The redundancies in redundant sentences and phrases: How (not) to be redundant

First and foremost, cut back on redundant sentences that repeat themselves several times.

 

This is an absolutely complete list of redundant examples that is absolutely indispensable to improving clarity in your writing. It will be a forward progress when we achieve better clarity in our communication. However, in my actual experience, I find that by repeating similar words adds a complete opposite in clarity of what it means to be clear. By not reducing redundancy in communication, you have completely destroyed all clarity for your friends and family and everyone else. It is clearly evident that it is important to reduce your redundant sentences by being concise. 

 

If and when we stop being redundant, our writing become shorter and more condensed. This helps the reader get to the point of their reading what they’re reading. Alas and alack, people continue to pad their sentences to make their writing sound more flowery, yet, there is another educated guess for the use of redundancies in communication.

 

The contributing factor is, I believe is rather paradoxical, increasing clarity of what they are talking about. They believe that using more and more words to describe just exactly what they are saying will help readers understand what they are talking about. The current status of all writing on the internet is completely surrounded with redundancies, spelling errors, and grammatical mistakes. There is a general consensus that clear writing is important to all. After all, we don’t say, Hey, let’s eat grandpa! when we really mean, Hey, let’s eat, grandpa!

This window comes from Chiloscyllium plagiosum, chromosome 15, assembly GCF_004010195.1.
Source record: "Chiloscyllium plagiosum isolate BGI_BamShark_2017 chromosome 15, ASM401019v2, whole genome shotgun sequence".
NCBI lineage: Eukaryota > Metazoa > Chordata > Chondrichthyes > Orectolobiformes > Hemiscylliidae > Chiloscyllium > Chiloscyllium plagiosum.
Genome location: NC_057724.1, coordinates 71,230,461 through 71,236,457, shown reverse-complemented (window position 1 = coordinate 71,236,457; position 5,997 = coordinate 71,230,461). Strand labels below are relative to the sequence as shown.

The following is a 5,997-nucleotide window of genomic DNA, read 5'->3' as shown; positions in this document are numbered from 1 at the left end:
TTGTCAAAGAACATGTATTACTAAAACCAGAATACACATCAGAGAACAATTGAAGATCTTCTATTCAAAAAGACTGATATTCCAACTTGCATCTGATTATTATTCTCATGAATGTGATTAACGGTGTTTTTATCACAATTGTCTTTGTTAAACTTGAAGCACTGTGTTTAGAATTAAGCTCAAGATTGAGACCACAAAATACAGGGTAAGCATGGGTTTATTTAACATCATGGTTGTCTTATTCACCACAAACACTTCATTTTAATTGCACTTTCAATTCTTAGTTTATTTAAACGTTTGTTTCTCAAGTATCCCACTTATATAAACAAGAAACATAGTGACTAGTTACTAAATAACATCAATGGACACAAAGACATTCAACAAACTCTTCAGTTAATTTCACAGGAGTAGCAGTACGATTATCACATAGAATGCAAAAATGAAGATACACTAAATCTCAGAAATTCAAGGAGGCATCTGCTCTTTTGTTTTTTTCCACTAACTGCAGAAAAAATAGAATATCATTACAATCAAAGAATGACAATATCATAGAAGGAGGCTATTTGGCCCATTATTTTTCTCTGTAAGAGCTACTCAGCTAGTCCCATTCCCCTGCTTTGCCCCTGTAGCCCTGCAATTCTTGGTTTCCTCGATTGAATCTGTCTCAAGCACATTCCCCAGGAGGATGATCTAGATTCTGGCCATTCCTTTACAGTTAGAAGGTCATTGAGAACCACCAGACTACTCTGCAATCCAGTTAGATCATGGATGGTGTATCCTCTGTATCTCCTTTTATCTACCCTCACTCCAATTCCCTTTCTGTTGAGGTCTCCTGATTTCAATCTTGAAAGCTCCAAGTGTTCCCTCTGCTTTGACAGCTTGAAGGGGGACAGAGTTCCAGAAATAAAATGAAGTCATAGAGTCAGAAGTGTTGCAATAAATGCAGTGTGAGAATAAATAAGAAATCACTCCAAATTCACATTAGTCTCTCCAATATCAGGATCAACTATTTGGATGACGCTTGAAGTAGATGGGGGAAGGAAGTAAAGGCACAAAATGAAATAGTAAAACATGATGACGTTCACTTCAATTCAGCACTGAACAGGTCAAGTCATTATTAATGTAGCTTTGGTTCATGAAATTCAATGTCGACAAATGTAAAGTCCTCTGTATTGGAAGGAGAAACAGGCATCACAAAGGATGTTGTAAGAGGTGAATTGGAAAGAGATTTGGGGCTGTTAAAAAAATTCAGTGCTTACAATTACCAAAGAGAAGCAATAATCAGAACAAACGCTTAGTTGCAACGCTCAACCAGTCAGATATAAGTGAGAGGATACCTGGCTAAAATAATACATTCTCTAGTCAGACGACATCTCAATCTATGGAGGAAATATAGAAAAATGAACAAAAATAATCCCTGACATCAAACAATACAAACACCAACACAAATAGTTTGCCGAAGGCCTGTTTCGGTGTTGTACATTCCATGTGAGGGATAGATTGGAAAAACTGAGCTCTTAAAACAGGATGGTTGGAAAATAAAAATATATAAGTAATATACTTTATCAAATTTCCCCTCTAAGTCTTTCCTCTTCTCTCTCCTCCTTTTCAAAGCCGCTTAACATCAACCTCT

Each and every one of us have been guilty of redundant sentences at one point in our lives, and some continue to repeat their favorite redundant phrases. In order to change, we need mutual agreement; we need to cooperate together by helping to point out redundancies and grammatical mistakes so that we all can improve our English language rather than eradicate the language completely. The end result of this is a community that rarely, if ever, have a miscommunication. After all, how often does over-exaggerated miscommunication happen in familial, business, and personal relationships? Let’s end that with reducing excessive verbiage in our language, and we’re on our way to being clear! The reason is because we are social beings, and by nature, have a need to communicate, and to do that, we need to be clear about what our needs and wants are–clearly stated.

 

 

Phrases came from http://home.comcast.net/~garbl/stylemanual/redundant.htm

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